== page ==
Saturday, August 23, 2008

The SHAM fallacies

A few posts ago I mentioned a book by Steve Salerno, SHAM: Self Help and Actualization Movement - How the gurus of the self-help movement make us helpless. I've just moved into a new job, and as a token of appreciation from the employer I was leaving I was given a book voucher. (I was told they gave me a voucher rather than choosing a book for me, as they know I've read almost everything and I have very particular tastes... not that they knew nothing about me and could not be bothered to think about it, as I had originally assumed.) I decided to hunt down SHAM, and was successful.

I've just finished the introduction and already it is apparent that Salerno has a great understanding of fallacies. For example, Salerno points out the typically circular - Begging the Question - type of points made by SHAM authors:
This is not to say that all SHAM rhetoric is patiently false. In fact, there are whole categories of self-help precepts that can't possibly be disputed. That's because they're circular - the guru who espouses them is saying the same thing in different ways at the beginning and end of sentence. The conclusion merely restates the premise. Here's a perfect example from Phil McGraw's New York Times number one best seller Self Matters: "I started this process by getting you to look at your past life, because I believe that the best predictor of future behavior is past behavior. That being true, the links in the chain of your history predict your future." The "that being true" makes it sound as if McGraw is rousing to some profound conclusion. But he isn't. The part after "that being true" merely repeats what he said in the first sentence, with slightly altered wording. It's not a conclusion at all. It's what logicians call a tautology.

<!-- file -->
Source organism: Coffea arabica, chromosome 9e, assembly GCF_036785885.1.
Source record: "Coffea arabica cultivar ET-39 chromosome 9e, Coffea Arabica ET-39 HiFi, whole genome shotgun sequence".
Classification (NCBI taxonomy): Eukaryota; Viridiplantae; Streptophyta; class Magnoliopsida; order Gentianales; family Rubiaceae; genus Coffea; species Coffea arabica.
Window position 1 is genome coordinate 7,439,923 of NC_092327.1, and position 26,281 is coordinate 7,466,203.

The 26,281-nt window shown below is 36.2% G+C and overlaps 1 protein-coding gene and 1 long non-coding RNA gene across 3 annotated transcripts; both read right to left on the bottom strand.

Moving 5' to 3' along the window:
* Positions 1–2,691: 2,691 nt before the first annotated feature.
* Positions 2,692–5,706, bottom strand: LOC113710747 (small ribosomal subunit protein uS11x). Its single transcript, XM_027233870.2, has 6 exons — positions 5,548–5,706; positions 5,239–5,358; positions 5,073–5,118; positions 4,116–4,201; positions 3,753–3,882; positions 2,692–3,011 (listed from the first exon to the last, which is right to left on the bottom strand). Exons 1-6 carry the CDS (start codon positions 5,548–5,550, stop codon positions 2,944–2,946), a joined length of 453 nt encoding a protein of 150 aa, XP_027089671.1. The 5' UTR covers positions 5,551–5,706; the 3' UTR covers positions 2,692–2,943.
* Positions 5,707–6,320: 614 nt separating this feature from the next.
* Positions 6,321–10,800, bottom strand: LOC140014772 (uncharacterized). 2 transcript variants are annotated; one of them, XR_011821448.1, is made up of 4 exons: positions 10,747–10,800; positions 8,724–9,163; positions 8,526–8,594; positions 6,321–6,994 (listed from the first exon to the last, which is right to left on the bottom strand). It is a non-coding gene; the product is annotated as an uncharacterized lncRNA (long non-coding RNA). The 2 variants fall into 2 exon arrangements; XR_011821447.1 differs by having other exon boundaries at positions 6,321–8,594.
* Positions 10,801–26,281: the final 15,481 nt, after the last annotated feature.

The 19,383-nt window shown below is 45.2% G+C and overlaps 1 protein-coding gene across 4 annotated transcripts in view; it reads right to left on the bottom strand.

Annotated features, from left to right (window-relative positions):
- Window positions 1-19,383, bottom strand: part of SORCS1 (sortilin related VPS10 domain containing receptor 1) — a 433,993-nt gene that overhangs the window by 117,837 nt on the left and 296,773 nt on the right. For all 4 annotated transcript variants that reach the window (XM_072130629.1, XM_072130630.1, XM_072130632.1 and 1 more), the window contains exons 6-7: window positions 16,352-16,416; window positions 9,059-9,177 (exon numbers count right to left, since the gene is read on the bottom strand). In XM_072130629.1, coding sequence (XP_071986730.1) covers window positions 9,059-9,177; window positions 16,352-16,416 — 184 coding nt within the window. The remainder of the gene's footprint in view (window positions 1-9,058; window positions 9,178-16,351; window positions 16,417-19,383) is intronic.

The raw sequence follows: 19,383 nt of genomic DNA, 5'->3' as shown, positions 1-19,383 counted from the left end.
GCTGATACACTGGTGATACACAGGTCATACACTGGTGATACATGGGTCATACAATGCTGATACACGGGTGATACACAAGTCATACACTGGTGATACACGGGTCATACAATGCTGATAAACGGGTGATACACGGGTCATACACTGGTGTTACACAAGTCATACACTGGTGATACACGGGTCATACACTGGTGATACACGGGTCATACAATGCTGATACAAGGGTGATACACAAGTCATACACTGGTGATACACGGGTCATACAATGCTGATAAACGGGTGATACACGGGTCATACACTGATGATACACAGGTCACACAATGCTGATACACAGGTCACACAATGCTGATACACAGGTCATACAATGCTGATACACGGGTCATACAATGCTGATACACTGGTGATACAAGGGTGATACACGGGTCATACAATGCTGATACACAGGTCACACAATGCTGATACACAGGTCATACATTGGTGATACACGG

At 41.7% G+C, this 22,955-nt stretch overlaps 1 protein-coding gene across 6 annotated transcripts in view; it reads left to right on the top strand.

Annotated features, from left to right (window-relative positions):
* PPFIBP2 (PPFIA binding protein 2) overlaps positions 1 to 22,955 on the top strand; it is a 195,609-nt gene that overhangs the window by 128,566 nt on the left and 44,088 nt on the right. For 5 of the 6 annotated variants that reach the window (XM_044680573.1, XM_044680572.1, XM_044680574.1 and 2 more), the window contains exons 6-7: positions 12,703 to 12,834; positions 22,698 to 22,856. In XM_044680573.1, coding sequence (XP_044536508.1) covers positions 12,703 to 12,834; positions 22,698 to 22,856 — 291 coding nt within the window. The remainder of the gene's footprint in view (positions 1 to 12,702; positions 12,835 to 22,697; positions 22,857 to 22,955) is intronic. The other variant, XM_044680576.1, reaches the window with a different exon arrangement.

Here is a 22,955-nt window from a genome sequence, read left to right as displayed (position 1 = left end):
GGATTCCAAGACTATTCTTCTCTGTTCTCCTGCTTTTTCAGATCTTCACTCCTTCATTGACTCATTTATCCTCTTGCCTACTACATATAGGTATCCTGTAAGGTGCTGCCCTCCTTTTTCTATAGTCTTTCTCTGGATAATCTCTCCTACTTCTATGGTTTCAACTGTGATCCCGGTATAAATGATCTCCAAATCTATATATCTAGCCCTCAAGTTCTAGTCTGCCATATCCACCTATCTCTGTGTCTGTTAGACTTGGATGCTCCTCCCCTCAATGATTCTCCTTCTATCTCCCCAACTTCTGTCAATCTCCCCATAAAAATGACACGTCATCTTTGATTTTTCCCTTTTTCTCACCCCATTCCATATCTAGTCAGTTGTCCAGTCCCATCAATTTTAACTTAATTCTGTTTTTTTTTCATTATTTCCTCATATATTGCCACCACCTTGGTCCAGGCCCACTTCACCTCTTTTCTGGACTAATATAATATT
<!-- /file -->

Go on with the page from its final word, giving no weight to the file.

(Dr. Phil's facial expression, when asked whether he has any data that demonstrates the efficacy of his work, speaks for itself.)

The other technique SHAM authors are fond of is Gibberish:
Other SHAM kingpins, or ambitious pretenders, achieve a certain contrived plausibility by using puffed-up, esoteric-sounding jargon. In August 2004, Dan Neuharth, PhD, the author of Secrets You Keep from Yourself: How to Stop Sabotaging Your Happiness, told the readers of magazine First for Women that "avoidance is a knee-jerk response to a core fear that threatens your ego." Translation: We avoid things we're really afraid of.
It's one of those books that has me nodding in agreement every page. The question I put to people I know with these self-help books in their house is: "How come you have more than one?"